Cognizant Classic in The Palm Beaches

PGA National (Champion Course)

Forest Dunes Golf Club

Roscommon, MI Public


From Golf Digest Architecture Editor emeritus Ron Whitten:

The Tom Weiskopf-designed Forest Dunes in Michigan is a terrific layout on a terrific piece of property, with sand dunes deposited by the nearby Au Sable River and covered with mature pines. But it's not a unique piece of property. When I first played it, I was struck by how much Forest Dunes resembles a Texas course designed by Weiskopf's former partner, Jay Morrish. That course, Pine Dunes in Frankston, Texas, is built on much the same terrain, sand dunes covered in pines.

Though they were working at the same time on their respective projects (Forest Dunes was completed in 2000 but didn't open until 2002; Pine Dunes opened in 2001), I don't think Weiskopf or Morrish had any idea that they were working on such similar courses, and I don't think they stole each other's ideas. But it's uncanny how they created kissing-cousin courses. Or maybe not. The two worked together for over a decade before splitting up in 1996, and they shared a common philosophy of course design.

Both courses have split personalities, with portions that look like Augusta National—lots of grass, trees, pine needles and gleaming white sand bunkers—and other portions that look like Pine Valley—rugged holes edged by roughs of brownish native sand and scruffy underbrush.

Each have one long par 4 (the second at Forest Dunes, the fourth at Pine Dunes) that curves to the left through trees, has no fairway bunkers but has one big bunker at the left front of the green. Both have par-3 16th holes that play over wasteland to an angled green with bunkers right and left.

Both courses have very similar drive-and-pitch par 4s. At Forest Dunes, the 375-yard sixth has bunkers scattered all about, with a diagonal carry bunker in the way of any drive aimed directly toward the green. At Pine Dunes, the 344-yard 15th is virtually the same hole, except the carry bunker is farther off the tee and positioned perpendicular to play.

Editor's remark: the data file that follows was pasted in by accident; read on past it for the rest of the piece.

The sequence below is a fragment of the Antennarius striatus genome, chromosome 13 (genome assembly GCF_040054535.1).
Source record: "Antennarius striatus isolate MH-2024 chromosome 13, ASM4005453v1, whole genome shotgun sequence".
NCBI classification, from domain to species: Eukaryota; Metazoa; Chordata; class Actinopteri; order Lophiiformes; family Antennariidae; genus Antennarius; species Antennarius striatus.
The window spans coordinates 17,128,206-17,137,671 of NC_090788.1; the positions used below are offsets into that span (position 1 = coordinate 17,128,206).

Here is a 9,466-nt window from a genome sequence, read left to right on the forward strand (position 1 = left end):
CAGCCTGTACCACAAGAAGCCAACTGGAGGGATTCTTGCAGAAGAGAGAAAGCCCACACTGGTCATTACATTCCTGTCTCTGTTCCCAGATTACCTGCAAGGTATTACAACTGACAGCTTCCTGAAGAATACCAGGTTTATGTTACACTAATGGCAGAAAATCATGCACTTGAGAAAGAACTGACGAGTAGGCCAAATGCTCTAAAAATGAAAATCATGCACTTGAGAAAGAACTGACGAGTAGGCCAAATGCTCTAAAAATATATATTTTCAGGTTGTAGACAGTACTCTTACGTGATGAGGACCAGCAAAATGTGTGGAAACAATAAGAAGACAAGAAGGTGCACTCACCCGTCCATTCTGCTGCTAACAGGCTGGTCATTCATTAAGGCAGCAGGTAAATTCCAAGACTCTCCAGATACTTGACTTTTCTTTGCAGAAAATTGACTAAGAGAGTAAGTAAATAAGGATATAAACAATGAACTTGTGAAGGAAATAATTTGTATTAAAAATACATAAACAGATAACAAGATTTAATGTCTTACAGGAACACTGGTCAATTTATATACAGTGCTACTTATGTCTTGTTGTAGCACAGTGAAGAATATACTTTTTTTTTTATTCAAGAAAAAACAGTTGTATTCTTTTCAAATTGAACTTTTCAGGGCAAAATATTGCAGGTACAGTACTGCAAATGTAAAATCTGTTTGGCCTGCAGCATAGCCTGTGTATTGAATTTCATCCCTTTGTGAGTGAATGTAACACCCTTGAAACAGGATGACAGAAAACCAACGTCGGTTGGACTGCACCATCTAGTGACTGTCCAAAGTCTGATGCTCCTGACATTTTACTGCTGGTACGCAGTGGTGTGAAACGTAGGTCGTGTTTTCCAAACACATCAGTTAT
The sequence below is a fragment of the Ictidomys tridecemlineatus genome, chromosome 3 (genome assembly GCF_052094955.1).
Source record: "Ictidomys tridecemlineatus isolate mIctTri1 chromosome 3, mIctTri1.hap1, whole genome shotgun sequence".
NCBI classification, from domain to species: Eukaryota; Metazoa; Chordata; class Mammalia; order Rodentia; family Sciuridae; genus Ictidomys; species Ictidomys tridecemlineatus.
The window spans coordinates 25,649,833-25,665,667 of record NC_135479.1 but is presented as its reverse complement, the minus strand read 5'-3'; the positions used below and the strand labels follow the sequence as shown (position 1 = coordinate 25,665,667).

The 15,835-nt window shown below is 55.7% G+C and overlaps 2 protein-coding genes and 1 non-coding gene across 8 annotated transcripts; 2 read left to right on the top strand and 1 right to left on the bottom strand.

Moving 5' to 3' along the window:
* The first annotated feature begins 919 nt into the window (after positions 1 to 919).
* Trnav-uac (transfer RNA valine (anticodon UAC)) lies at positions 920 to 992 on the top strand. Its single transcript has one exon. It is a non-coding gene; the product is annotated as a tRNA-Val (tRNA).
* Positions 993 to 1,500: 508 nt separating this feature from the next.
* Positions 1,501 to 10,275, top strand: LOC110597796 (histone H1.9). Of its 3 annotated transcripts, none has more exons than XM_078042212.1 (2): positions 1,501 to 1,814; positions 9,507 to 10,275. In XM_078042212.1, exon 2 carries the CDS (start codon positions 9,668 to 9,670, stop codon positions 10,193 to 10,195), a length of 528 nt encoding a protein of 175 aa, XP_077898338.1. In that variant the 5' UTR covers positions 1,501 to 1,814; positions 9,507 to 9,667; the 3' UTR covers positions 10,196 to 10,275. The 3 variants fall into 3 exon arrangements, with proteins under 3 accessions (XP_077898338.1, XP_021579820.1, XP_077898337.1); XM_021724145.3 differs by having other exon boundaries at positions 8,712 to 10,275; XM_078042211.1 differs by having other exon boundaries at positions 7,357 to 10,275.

And both courses have a double-fairway hole. At Forest Dunes, it's the 10th, named Decision. (On his plan, Weiskopf didn't number the holes; he just gave them names.) The par 4 measures 439 yards down the perilously skinny straight-away right-hand fairway and a stout 479 yards down the more generous left-hand doglegged fairway, with the two avenues separated by dunes and deep pits of sand. At Pine Dunes, the short par-5 fifth has dual fairways, with pine trees between the two. There, it's the left-hand route that's the gamble, a carry over sandy waste off the tee, while the safer right fairway uses pines and traps to block a clear entrance to the green.

At Forest Dunes, Weiskopf included two trademark holes forever associated with his partnership with Morrish, a drivable par 4 at the 17th and a bye hole following the 18th. (Playing over a corner of a lake to a rolling green with a bunker in its center, the Bye Hole could be the toughest par 3 at the place.)

Pine Dunes has no equivalents to those holes. Jay apparently didn't want to be typecast by reachable par 4s and bye holes, probably because he had done so many on his collaborative designs with Tom.

If there's a single element that elevates Forest Dunes above Pine Dunes, and above many of its competitors in the Michigan market, it might be its greens. They bear the clever, subtle contouring found at most Weiskopf designs. What looks like an easy pin position from the fairway often turns out to be a treacherous one. The flag might be positioned right at the edge of a long gentle slope or fronted by a false tongue of putting surface that rejects any shot that's short. I was especially delighted when I saw the fall-away "ear lobes" on the back half of the green on the par-4 13th and the half-hidden punchbowl green on the par-5 15th, suitably called Hideaway. I think these are among the best sets of greens Tom has ever done.

Architecturally, there really isn't that much to distinguish Weiskopf's Forest Dunes from Morrish's equally inventive Pine Dunes. Both are remote destination courses worth seeking out. Forest Dunes is two hours north of Detroit's northern suburbs. Pine Dunes is two hours southeast of Dallas.

There is one big difference: Forest Dunes now has more golf besides the Weiskopf 18. It also has The Loop, the clever reversible 18 designed by Tom Doak, as well as The Bootlegger, a new 10-hole pitch & putt by architects Riley Johns and Keith Rhebb.


Holes 18
Length 7116
Slope 146
Price $185
Facility Type Public
Designer Tom Weiskopf


100 Greatest
100 Greatest the Second 100
100 Greatest Public
Best Courses in Every State

100 Greatest: Ranked 99th, 2011-'12.

Second 100 Greatest: Ranked since 2013. Highest ranking: No. 113, 2013-'14. 2021-'22 ranking: No. 163.

100 Greatest Public: Ranked since 2007. Highest ranking: No. 18, 2009-'10. 2023-'24 ranking: No. 32. Previous ranking: No. 33 

Best in State: Ranked fourth, 2011-'16. Ranked fifth, 2017-'22.

Current ranking: Sixth.


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